Cloudy Fate for Iraqi Sunnis Fighting Al-Qaida

The U.S. military has set up Sunni paramilitary groups throughout Iraq to combat al-Qaida. Security has improved as a result of the effort, but the future of the forces is uncertain.

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MICHELE NORRIS, host:

In parts of Iraq, the U.S. military has been setting up Sunni tribal security forces to fight al-Qaida. There are nearly 100,000 of these U.S.-backed fighters across the country. They're taking significant risks working with the American forces. Today in Diyala province, one of them, a prominent Sunni sheikh was killed by a suicide bomber. The force of Sunni fighters is still growing in places like Samarra, north of Baghdad, more are being hired.

NPR's Lourdes Garcia-Navarro was recently embedded with the U.S. military in Samarra. She attended a meeting between tribal leaders and local American commanders.

LOURDES GARCIA-NAVARRO: The U.S. military is hiring men for the newly born Samarra Rescue Council; the al-Bazi tribe is providing the fighters who'll form the bulk of the force in this city and in the surrounding areas. The Iraqis and the Americans sit around the room and negotiate.

Colonel Michael McBride is the commander of the 1st Brigade Combat Team, 101st Airborne Division, now in charge of Samarra. He puts a figure for the number of men he wants to hire for each part of the Samarra region.

Colonel MICHAEL McBRIDE (Commander, 1st Brigade Combat Team, 101st Airborne Division): We have 50 (unintelligible).

Unidentified Man: (Speaking Arabic)

GARCIA-NAVARRO: The tribal leader he's talking to speaks through a translator. The military has asked for his identity to be kept a secret for fear he will be targeted.

Unidentified Man: Four hundred eighty, sir, not 300 fighters.

GARCIA-NAVARRO: He tries to up the number of fighters the U.S. will take on. Col. McBride looks unconvinced.

Col. McBRIDE: No, no, no, no.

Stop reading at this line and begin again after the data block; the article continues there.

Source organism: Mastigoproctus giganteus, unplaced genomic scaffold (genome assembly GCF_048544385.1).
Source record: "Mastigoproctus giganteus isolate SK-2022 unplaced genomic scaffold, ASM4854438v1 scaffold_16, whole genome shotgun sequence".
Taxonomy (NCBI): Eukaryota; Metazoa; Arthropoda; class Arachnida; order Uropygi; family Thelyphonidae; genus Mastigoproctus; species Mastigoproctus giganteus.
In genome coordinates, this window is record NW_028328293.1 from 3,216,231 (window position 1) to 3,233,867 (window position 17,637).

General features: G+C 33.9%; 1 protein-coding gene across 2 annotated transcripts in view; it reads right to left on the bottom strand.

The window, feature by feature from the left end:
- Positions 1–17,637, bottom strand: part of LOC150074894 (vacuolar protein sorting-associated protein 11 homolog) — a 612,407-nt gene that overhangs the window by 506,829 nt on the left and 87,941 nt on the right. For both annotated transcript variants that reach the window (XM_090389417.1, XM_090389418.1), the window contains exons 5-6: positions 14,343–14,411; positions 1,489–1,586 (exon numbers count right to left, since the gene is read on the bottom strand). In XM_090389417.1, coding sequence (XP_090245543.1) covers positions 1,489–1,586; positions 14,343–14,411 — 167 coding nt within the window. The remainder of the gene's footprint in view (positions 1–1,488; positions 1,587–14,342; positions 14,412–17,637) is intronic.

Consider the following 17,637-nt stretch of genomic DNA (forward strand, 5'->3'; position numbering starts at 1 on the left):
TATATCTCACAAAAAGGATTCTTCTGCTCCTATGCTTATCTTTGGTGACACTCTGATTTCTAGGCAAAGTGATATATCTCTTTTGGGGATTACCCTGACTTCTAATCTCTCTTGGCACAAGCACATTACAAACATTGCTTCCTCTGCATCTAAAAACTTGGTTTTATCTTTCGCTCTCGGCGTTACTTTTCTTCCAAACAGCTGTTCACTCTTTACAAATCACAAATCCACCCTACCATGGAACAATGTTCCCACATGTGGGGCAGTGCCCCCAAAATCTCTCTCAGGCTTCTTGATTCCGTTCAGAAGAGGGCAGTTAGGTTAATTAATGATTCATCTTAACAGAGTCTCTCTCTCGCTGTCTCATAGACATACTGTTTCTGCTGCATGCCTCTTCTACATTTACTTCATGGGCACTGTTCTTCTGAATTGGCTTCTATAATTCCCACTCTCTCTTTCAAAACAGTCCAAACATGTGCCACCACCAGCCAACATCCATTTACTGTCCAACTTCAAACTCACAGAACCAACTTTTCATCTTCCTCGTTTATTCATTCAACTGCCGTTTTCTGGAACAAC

Unidentified Man: (Unintelligible).

GARCIA-NAVARRO: The Samarra Rescue Council was formed in February and there are already about a thousand Sunni fighters on the American payroll here. Since the invasion five years ago, Samarra has been an insurgent hotbed. The bombing of a Shiite shrine here in 2006 setup a wave of sectarian attacks that intensified Iraq's civil war. Many of the men sitting around the room on this day were only months ago fighting the Americans. Now, they are selling them their services and security has improved. The Americans are hiring them as fast as they can.

Sheikh KHALID AL-HASAM (Former Insurgent Leader): (Speaks Arabic)

GARCIA-NAVARRO: Sheikh Khalid al-Hasam(ph) is the man the American military reached out to first here. A one-time insurgent leader, he spent a year in the U.S. military detention facility at Camp Bucca and then he left for Syria. He only came back a month ago. All the men who were being hired here are from his tribe. It's a system of patronage that keeps the money and power literally within the family. His relationship with the Americans is one based on expediency. The sheikh said he still wants U.S. Forces to leave Iraq. He speaks of wishing Saddam Hussein had stayed in power. But for the past five years he says, the Sunni tribes were ignored or manipulated by everyone.

Sheikh AL-HASAM: (Speaks through translator) We were naked after the Americans disarmed us. Then the national police came too and then al-Qaida followed. So the tribal leaders, in Samarra especially, were left with no weapons, no power. They used us.

GARCIA-NAVARRO: He says that the time for the tribes has finally come.

Sheikh AL-HASAM: (Speaks through translator) We will protect our city if any attack happens. We will respond no matter who attacks it even if it is the government or the Americans.

GARCIA-NAVARRO: The Shiite-led government is leery of the Sunni tribal fighters. It is said that only about 10 to 20 percent of them can be absorbed into Iraq's security forces. One tribal leader asks Col. McBride what will happen to his men after their contracts with the U.S. military are up. He says many of them will eventually want jobs with the Iraqi army and police.

Sheikh AL-HASAM: (Speaks through translator) We have faith that in the future these fighters, all of them or most of them, will be able to be hired by the government security services.

GARCIA-NAVARRO: He warns that they will insist on their forces being legitimized. Col. McBride responds with caution.

Col. McBRIDE: We can always assure as you were.

GARCIA-NAVARRO: He then asks the crucial question.

Col. McBRIDE: I mean, what assurances that we have from the government right now?

GARCIA-NAVARRO: So far, very few.

Lourdes Garcia-Navarro, NPR News.

ROBERT SIEGEL, host:

Also this story from Iraq. Today, a young man approached U.S. soldiers on patrol in the Mansour district of Baghdad. According to witnesses it appeared he wanted to talk with them. Instead, he detonated a bomb that he had strapped to his body. Four of the Americans died instantly. Another later succumbed to wounds sustained in the blast.

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